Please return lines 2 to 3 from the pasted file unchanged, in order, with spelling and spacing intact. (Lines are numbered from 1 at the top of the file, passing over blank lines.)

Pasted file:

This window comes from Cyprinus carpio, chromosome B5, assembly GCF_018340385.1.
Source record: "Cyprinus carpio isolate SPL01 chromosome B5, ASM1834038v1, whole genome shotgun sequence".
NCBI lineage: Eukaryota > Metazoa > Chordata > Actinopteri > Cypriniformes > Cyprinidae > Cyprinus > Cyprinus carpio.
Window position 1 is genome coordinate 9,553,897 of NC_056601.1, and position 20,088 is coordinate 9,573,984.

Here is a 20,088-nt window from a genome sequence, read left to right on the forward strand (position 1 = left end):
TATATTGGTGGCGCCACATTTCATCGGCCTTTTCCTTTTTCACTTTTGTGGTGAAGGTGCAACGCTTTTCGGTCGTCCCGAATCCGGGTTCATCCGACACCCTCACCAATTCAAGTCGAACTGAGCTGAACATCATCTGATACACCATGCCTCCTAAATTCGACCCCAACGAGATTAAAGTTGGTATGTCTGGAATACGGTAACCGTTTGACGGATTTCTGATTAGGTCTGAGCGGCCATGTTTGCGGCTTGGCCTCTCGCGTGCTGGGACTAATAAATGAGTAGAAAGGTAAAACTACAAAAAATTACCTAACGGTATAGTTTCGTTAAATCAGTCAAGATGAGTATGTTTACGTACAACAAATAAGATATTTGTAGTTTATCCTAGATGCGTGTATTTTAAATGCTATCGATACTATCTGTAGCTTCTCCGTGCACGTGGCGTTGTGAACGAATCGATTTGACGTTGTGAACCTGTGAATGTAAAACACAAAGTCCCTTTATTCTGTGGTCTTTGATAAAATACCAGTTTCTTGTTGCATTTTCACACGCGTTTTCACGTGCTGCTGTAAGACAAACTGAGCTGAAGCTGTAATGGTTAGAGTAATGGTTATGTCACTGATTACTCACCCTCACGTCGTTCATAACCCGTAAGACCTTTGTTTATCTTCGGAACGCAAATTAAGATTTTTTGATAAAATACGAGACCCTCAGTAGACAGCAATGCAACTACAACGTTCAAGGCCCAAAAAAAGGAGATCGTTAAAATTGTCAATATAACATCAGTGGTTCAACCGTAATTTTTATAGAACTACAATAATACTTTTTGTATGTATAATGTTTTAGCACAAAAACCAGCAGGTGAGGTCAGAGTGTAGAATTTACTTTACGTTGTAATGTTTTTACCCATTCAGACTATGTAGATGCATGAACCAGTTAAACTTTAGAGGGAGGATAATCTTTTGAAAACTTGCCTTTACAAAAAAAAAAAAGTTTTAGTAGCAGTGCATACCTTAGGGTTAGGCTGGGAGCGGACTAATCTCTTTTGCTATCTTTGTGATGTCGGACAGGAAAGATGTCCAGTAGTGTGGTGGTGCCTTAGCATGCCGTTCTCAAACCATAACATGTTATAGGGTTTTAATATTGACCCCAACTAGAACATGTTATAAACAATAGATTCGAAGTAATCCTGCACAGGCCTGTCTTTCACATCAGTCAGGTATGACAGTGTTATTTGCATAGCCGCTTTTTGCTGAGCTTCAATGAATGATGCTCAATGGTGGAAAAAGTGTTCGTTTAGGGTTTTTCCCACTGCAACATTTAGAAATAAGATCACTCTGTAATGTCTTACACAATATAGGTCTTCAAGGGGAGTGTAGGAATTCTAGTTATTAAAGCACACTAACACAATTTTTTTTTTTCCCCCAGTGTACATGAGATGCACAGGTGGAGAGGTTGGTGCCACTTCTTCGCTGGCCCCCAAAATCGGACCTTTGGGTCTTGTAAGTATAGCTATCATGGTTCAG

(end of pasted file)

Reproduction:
Source record: "Cyprinus carpio isolate SPL01 chromosome B5, ASM1834038v1, whole genome shotgun sequence".
NCBI lineage: Eukaryota > Metazoa > Chordata > Actinopteri > Cypriniformes > Cyprinidae > Cyprinus > Cyprinus carpio.